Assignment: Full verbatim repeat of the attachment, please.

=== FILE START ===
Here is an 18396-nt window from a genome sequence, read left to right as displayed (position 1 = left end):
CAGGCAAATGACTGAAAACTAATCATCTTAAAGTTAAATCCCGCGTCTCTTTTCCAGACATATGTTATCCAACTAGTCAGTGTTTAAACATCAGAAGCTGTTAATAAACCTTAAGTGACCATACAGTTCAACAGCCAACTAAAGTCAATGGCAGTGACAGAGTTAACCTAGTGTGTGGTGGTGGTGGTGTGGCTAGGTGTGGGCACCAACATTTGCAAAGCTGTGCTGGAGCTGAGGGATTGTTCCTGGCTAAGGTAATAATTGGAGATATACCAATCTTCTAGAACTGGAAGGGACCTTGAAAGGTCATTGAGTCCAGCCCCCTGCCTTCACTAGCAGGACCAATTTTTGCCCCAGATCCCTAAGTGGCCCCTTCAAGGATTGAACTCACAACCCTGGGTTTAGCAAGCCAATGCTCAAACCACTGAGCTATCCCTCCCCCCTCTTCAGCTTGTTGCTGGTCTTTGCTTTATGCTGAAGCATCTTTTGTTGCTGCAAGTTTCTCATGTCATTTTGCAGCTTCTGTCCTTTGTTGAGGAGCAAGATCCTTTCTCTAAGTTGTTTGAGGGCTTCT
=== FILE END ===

Here is an 18396-nt window from a genome sequence, read left to right as displayed (position 1 = left end):
CAGGCAAATGACTGAAAACTAATCATCTTAAAGTTAAATCCCGCGTCTCTTTTCCAGACATATGTTATCCAACTAGTCAGTGTTTAAACATCAGAAGCTGTTAATAAACCTTAAGTGACCATACAGTTCAACAGCCAACTAAAGTCAATGGCAGTGACAGAGTTAACCTAGTGTGTGGTGGTGGTGGTGTGGCTAGGTGTGGGCACCAACATTTGCAAAGCTGTGCTGGAGCTGAGGGATTGTTCCTGGCTAAGGTAATAATTGGAGATATACCAATCTTCTAGAACTGGAAGGGACCTTGAAAGGTCATTGAGTCCAGCCCCCTGCCTTCACTAGCAGGACCAATTTTTGCCCCAGATCCCTAAGTGGCCCCTTCAAGGATTGAACTCACAACCCTGGGTTTAGCAAGCCAATGCTCAAACCACTGAGCTATCCCTCCCCCCTCTTCAGCTTGTTGCTGGTCTTTGCTTTATGCTGAAGCATCTTTTGTTGCTGCAAGTTTCTCATGTCATTTTGCAGCTTCTGTCCTTTGTTGAGGAGCAAGATCCTTTCTCTAAGTTGTTTGAGGGCTTCT